## Average True Range

**ATR (Average True Range)** is a technical indicator that measures price volatility of a security. It improves the more widely used Range, which is simply the difference between the highest and lowest price in a particular period. While (traditional) Range does not account for price changes between time periods (days or bars) in any way, ATR does, which makes ATR a better measure of price volatility in some cases (especially for markets which tend to make opening gaps often).

Average True Range (ATR) is a technical indicator first introduced by J. Welles Wilder Jr. in his 1978 book New Concepts in Technical Trading Systems – the same author in the same book also introduced other popular indicators such as the Relative Strength Index (RSI), Average Directional Index (ADX) or [more…]

The concept of true range and calculation of ATR (Average True Range) is confusing for many people, as you are actually comparing three values instead of applying one exact formula. This page is a detailed guide to calculation of true range. I’ve tried to attach a few simple chart examples [more…]

This page explains the calculation of Average True Range (ATR). We will look at all three commonly used calculation methods – simple, exponential, and the original Wilder’s smoothing method. We will also compare the results of these methods on some examples, pointing out their different characteristics. Calculating True Range Average [more…]

This is a detailed guide to calculating Average True Range (ATR) in Excel. We will first calculate true range and then ATR as moving average of true range. We will do all the three popular ATR calculation methods – simple, exponential, and the original Wilder’s smoothing method. You don’t need [more…]

This is the second part of the Average True Range (ATR) Excel tutorial. In the first part we have calculated ATR using the simple moving average method. Now we will calculate ATR using the two other popular methods – exponential moving average and Wilder’s smoothing method. From the first part [more…]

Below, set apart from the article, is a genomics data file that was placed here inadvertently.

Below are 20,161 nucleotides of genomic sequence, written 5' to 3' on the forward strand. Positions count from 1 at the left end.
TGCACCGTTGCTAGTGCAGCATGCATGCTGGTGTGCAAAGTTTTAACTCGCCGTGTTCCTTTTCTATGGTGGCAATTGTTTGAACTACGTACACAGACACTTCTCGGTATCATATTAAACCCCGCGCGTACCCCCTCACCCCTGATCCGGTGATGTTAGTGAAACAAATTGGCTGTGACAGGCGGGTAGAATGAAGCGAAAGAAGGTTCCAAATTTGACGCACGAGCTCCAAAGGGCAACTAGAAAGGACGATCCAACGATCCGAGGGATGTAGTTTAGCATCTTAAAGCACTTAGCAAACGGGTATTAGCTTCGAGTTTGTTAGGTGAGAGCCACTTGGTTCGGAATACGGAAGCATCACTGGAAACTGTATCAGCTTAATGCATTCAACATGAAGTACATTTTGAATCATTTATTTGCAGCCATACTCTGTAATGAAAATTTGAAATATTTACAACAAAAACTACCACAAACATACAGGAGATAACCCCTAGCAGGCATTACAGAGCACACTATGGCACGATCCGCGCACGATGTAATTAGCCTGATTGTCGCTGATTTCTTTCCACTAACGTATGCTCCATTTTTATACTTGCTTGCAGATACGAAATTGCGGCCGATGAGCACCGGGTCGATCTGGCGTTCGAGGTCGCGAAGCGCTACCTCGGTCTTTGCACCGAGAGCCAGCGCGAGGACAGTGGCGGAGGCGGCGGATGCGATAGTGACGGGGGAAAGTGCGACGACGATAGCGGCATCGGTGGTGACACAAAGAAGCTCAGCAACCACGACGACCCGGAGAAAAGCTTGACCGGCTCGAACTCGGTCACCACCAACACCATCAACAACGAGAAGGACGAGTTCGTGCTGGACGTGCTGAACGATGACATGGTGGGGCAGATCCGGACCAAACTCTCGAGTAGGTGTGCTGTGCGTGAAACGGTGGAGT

Average True Range (ATR) is a very useful measure of volatility, but it has downsides. Because it is derived from range (or to be precise, true range) and expressed as absolute dollar value, it is not directly comparable across securities and over time. For example, a stock trading around 10 [more…]

Average True Range (ATR) takes only one parameter and that is the period length. Some users of the ATR Calculator have asked the question which period setting they should use – which is “the best”. The answer is of course there is no such thing as the best or most [more…]

Using Range for Measuring Volatility The easiest way to quickly measure market’s volatility during a particular trading day or week is by calculating the Range. Price Range is simply the absolute difference between the highest and the lowest price reached during a particular time period (e.g. a trading day). Range [more…]

Range is the difference between minimum and maximum value in a dataset. In Excel you can calculate range using the functions MIN and MAX. For example, if you have your data in cells A1 to A15, you can calculate range in a single formula: =MAX(A1:15)-MIN(A1:A15) The first part of the [more…]

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